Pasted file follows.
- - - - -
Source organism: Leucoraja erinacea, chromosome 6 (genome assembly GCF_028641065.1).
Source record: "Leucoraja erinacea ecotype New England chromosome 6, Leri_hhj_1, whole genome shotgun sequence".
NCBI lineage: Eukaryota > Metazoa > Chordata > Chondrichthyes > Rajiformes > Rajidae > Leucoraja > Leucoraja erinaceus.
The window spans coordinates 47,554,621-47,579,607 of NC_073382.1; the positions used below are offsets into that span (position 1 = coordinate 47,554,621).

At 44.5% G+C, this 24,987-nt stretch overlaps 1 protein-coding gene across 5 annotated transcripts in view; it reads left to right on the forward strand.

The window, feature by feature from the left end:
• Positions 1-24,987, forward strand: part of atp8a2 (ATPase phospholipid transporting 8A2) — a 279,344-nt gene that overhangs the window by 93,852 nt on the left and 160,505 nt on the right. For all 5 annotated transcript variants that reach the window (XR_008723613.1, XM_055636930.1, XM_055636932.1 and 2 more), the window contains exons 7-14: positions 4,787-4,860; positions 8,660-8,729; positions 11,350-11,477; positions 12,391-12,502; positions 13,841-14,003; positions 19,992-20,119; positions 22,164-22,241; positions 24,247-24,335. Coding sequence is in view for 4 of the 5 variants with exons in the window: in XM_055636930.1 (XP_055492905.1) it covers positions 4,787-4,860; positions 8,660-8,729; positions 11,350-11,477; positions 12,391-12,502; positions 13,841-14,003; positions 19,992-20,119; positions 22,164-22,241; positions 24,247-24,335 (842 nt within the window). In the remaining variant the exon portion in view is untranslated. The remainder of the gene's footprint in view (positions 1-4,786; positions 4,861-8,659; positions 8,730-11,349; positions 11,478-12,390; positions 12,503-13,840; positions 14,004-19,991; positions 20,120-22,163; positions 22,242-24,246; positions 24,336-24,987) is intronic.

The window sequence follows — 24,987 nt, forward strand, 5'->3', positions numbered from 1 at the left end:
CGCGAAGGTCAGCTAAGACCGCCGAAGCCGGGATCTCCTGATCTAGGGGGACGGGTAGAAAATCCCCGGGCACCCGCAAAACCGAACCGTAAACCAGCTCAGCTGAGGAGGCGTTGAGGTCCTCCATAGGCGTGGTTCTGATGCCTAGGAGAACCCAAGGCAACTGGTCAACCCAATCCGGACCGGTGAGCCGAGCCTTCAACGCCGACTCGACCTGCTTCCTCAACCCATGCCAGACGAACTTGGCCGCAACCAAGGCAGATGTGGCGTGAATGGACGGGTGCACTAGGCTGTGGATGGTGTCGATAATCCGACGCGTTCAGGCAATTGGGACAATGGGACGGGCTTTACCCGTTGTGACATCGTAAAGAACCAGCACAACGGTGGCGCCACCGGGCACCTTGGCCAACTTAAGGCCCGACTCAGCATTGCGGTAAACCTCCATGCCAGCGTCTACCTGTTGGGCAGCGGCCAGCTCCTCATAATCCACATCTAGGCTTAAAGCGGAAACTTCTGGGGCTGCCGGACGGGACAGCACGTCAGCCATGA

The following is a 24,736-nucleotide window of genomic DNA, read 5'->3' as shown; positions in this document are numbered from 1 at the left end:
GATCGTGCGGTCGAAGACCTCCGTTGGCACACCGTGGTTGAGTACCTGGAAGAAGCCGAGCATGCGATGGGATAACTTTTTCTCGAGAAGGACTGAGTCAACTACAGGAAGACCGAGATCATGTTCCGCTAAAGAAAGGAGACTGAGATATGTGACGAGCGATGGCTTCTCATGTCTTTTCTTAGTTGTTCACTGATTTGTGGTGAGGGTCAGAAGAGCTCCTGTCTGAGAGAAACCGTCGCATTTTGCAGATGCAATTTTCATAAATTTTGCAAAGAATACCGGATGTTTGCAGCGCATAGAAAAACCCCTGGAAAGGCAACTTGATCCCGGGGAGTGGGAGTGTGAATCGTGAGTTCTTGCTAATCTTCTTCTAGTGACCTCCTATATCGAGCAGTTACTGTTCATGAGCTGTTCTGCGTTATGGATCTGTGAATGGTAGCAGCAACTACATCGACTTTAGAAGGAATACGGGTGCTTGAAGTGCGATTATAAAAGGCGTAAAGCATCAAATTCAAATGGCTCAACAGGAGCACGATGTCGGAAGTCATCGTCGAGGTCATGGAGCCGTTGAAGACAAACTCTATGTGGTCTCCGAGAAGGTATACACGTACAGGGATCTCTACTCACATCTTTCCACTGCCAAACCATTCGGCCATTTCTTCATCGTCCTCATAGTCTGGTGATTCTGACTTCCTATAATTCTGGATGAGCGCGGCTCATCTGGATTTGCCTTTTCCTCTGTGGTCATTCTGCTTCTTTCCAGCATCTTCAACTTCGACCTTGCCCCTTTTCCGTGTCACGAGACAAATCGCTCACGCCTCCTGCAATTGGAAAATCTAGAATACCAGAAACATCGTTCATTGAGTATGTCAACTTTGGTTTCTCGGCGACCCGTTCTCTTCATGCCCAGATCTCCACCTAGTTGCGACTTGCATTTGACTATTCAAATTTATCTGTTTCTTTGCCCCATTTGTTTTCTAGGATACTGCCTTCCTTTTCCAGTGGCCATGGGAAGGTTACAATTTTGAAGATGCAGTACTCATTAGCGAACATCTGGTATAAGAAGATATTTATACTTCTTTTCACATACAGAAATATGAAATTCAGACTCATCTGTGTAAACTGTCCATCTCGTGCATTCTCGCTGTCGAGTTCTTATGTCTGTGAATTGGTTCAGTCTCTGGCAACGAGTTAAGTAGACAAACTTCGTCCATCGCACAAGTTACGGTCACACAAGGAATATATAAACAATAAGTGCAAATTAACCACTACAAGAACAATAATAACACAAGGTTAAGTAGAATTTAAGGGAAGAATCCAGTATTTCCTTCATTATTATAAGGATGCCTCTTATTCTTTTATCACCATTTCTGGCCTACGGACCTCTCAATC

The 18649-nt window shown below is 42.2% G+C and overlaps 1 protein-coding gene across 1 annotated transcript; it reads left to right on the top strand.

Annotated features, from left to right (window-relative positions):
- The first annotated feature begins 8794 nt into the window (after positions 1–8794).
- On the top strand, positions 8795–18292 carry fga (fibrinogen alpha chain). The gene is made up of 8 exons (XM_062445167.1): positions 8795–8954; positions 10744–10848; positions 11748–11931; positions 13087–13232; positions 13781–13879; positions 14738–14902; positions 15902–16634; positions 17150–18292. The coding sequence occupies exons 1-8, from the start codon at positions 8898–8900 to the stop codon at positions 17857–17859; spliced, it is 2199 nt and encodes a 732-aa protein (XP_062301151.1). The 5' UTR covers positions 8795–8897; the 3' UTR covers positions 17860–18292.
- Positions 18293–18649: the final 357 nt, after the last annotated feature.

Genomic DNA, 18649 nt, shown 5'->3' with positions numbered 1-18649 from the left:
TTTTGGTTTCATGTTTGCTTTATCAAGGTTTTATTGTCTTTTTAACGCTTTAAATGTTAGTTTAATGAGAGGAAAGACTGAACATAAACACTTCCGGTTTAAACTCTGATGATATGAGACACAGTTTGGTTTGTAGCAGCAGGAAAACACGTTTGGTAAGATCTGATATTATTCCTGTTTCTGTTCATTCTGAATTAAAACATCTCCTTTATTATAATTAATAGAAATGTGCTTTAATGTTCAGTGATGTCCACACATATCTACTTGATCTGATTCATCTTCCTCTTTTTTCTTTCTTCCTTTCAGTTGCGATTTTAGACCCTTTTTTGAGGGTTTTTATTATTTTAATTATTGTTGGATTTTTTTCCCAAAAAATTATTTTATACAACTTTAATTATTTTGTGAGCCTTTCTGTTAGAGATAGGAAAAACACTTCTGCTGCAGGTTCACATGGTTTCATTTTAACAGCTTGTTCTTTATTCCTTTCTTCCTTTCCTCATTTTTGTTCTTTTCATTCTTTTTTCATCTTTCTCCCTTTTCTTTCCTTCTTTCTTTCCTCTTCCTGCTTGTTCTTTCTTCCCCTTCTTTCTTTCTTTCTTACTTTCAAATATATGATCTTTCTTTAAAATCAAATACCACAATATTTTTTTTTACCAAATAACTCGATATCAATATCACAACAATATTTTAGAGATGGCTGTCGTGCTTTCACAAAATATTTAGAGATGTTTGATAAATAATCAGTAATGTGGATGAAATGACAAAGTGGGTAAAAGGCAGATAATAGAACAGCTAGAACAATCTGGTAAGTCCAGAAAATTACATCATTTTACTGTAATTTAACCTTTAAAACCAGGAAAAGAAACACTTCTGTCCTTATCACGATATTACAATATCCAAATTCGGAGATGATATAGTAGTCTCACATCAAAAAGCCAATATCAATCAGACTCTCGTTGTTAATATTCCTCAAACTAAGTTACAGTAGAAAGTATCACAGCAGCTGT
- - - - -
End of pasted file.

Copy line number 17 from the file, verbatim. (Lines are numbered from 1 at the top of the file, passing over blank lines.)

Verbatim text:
Genomic DNA, 18649 nt, shown 5'->3' with positions numbered 1-18649 from the left: